Here are the next steps before boosters can be expanded to more people:
Georgia’s Department of Public Health will wait for final decisions by federal agencies before mobilizing to give out any boosters for recipients of the Moderna and the Johnson & Johnson vaccines, a spokeswoman said. That final OK won’t happen until next week at the earliest.
On Thursday, Moderna boosters passed their first test as a committee of independent doctors and scientists voted 19-0 to advise the U.S. Food and Drug Administration to allow Moderna booster shots for some groups of people. Next, it will be up to the FDA staff, led by Acting Commissioner Janet Woodcock, to authorize them or not.
Friday, the same FDA advisory committee will weigh whether to allow Johnson & Johnson booster shots. They will also hear about a federal study underway looking into whether those who had the one-shot Johnson & Johnson vaccine may benefit more from a booster of Moderna or Pfizer.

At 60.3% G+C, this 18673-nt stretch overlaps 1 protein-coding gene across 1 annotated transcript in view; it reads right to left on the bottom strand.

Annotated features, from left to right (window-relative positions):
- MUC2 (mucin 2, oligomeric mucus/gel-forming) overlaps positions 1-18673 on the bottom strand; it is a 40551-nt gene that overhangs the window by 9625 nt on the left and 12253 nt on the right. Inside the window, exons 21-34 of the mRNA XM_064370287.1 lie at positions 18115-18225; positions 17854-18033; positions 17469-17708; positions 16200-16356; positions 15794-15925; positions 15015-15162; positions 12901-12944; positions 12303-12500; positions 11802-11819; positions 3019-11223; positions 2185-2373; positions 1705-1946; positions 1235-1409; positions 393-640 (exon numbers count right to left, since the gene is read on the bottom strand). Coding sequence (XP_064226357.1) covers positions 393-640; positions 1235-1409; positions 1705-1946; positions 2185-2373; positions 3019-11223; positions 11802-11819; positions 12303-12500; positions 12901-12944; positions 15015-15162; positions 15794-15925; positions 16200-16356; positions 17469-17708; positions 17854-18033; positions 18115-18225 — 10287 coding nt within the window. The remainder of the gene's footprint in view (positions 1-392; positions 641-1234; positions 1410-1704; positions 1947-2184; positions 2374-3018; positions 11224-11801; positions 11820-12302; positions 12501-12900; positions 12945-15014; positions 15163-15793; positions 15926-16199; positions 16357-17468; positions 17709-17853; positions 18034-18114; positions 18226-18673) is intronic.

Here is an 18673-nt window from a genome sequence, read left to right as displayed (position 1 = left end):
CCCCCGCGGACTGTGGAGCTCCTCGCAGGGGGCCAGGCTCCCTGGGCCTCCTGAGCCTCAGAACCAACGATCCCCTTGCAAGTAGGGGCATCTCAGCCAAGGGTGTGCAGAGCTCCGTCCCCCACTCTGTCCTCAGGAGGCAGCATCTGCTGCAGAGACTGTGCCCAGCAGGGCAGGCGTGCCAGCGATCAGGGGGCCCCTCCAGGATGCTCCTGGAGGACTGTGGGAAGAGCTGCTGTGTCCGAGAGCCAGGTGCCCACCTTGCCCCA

Next an advisory panel to the Centers for Disease Control and Prevention will consider boosters in meetings Oct. 20 and 21. The CDC director decides what to recommend for the broader population. That’s what triggers big vaccine providers like Georgia DPH and pharmacies to mobilize.